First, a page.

Interview Miss Universe Singapore: Shi Lim

By Lena Xiao

In 2013, we might be less aggressive–or at least less confrontationally so–as a global society about female beauty, but absolutely no less conscious of it. Which is why we have internationally televised contests, most famously the Miss Universe pageant, where women get to be judged on the genes they inherited and their meticulous management thereof, how comfortable they feel strutting a bikini and heels, and whether they can answer with the best interview questions–or is that all there is to the pageant?

According to this year’s Miss Universe Singapore, Shi Lim, however–who, for the record, majored in cognitive science and graduated top of her class from New York University in 2012, the pageant paradox is that it is much more about inner growth than looking outwardly good. “It requires a strong sense of self,” she says. “When you are constantly being compared to throngs of other stunningly beautiful women, and being scrutinized and criticized for every aspect of your appearance and your life, it really forces you to look inside yourself and discover all the ways you are beautiful as a person, from the inside.”

But is the pageant still anti-feminist though? Lim doesn’t deny that they can be–”after all, you are being judged on your body and physical appearance.” Rather than relentlessly asserting that pageantry is as affirmative action and PC as say, applying to work at Starbucks, she acknowledges that while “pageants can be inherently sexist and objectify women, that can be said for a lot of other things, too.” But Lim urges pageant critics to look past the event’s surface, and all of the routine criticisms about it. She contends that, like a lot of more socially “laudable” pursuits, pageants “take a lot of hard work, discipline, and commitment.”

And, the pageant isn’t all fun and games–the beauty queens often stand for hours on end, run on as little as three or four hours of sleep, and must be extremely quick on their feet. “Things change, schedules change, you never know what’s going to happen next,” says Lim. “There are no second chances. You always have to be prepared–if not, then too bad.”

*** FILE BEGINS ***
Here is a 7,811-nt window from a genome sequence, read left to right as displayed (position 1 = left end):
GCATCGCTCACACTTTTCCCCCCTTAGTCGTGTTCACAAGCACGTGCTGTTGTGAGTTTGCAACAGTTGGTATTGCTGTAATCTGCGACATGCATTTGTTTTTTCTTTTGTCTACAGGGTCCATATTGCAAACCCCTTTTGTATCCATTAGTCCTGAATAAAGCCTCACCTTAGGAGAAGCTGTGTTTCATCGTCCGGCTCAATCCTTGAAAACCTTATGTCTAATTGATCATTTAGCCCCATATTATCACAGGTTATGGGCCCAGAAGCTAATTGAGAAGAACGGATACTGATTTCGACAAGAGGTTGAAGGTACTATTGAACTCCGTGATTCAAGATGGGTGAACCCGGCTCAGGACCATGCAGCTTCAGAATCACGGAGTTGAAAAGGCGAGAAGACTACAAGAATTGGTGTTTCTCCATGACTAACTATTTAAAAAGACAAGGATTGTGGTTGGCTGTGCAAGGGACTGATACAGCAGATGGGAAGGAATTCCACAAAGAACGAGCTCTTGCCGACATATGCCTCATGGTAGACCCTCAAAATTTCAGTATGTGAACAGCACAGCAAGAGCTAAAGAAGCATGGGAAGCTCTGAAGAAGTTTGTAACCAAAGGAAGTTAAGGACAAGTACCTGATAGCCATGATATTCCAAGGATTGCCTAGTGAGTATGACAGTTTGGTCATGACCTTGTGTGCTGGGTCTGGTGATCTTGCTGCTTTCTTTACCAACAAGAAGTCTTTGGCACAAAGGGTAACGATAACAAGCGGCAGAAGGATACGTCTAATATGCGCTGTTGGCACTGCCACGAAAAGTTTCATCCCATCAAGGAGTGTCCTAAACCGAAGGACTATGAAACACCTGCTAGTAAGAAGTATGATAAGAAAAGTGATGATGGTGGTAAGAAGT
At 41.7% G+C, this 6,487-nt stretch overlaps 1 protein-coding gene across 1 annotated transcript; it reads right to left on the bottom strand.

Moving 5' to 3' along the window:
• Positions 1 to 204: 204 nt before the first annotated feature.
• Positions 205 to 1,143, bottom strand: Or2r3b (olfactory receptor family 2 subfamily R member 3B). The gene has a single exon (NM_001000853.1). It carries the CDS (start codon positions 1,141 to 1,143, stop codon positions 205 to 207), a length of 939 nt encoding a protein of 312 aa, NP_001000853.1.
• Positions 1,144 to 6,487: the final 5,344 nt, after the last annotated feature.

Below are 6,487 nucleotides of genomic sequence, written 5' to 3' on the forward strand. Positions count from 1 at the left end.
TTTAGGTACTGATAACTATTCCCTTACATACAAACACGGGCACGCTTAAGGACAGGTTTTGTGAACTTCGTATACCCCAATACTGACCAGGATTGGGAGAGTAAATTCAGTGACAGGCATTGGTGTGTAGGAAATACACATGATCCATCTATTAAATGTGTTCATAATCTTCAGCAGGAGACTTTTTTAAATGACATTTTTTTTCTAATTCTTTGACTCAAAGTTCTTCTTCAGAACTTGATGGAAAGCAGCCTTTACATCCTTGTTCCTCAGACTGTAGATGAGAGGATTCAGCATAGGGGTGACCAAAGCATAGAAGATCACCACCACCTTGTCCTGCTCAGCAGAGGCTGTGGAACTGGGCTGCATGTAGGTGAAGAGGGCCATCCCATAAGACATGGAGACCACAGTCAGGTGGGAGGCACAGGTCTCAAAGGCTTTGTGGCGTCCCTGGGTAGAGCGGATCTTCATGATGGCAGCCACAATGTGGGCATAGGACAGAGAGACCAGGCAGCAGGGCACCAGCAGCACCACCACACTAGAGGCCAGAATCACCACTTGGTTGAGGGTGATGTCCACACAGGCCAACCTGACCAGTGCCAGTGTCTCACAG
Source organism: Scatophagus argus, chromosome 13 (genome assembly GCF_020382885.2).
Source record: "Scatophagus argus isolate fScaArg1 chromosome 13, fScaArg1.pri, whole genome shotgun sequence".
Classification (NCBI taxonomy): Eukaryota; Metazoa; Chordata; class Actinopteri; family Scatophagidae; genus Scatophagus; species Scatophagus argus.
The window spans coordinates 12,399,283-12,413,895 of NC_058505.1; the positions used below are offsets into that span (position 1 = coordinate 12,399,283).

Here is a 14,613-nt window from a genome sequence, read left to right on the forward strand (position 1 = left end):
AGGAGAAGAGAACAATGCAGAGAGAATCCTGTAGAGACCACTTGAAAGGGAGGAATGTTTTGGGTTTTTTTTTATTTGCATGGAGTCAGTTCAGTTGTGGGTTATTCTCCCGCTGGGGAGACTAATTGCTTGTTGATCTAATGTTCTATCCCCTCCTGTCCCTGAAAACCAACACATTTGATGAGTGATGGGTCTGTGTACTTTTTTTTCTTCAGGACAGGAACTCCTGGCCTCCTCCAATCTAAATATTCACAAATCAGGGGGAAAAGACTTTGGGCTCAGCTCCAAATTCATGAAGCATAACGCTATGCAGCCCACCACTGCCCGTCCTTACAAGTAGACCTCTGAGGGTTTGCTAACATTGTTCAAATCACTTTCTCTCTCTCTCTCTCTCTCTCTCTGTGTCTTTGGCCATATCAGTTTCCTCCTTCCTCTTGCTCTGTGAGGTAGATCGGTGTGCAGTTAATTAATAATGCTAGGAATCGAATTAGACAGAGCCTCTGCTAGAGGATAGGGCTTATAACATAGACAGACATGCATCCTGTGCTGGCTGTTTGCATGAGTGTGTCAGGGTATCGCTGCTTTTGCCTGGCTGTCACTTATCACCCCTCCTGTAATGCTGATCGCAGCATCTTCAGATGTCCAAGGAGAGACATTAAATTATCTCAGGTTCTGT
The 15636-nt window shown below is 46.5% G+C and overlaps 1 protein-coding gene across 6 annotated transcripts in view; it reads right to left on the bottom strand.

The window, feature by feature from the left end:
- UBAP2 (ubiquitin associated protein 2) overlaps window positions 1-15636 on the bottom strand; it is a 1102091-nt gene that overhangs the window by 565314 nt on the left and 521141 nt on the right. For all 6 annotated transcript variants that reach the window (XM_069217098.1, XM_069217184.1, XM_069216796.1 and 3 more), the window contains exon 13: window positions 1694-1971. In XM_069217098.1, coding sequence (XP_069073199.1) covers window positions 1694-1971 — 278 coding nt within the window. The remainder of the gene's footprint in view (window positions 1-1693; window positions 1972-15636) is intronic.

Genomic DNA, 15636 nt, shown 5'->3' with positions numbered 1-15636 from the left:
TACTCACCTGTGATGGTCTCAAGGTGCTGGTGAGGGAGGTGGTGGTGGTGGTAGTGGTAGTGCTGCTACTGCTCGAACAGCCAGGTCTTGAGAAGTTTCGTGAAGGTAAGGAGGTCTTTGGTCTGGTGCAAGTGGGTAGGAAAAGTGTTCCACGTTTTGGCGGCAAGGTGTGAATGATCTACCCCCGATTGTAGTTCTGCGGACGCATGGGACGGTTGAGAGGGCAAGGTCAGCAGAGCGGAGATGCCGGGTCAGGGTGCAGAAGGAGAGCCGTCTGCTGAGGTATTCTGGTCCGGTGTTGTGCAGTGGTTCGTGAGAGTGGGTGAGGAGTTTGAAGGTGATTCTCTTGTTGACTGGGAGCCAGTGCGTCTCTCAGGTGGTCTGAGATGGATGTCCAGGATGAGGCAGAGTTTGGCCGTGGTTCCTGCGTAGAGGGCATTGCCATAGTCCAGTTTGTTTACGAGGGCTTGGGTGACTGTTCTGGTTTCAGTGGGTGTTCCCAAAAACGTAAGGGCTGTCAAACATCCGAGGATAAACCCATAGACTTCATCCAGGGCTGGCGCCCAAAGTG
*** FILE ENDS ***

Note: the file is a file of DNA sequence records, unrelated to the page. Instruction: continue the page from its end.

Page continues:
As for why Lim joined the pageant? “Initially, I wanted to find a way to reconnect with the Singaporean community, especially after being away for so many years” (Lim left her home country, Singapore, after middle school, and has lived in Canada and the US thereafter). She calls the experience one of self discovery, and something “definitely out of my comfort zone.” And how does she deal with critics who might overlook her intelligence because of her beauty queen status? “I would say, ‘I’m sorry you feel that way,'” says Lim. “I think this pageant has taught me I don’t have to respond to or care about what people think of me.”

So what’s the grand prize for winning the pageant? Among other things, an apartment in New York with Miss USA–something Lim, who feels most at home in New York, is motivated by. “I really miss New York,” says the Singaporean beauty. “If I could go back, I would, and the first thing I would do is go to my sushi restaurant, order a full meal, and then go to Long Island City to watch the NYC skyline.”

And one last thing our New York alum wants to say? “Be kind when you are watching the pageant. These are just girls who are putting themselves out there, and that is a very brave things to do.”

The Miss Universe Pageant is on Saturday November 9th in Moscow Russia and the contest will be live broadcast at 9pm on MSNBC. Good luck and best wishes from all of us, New York City awaits for your return.

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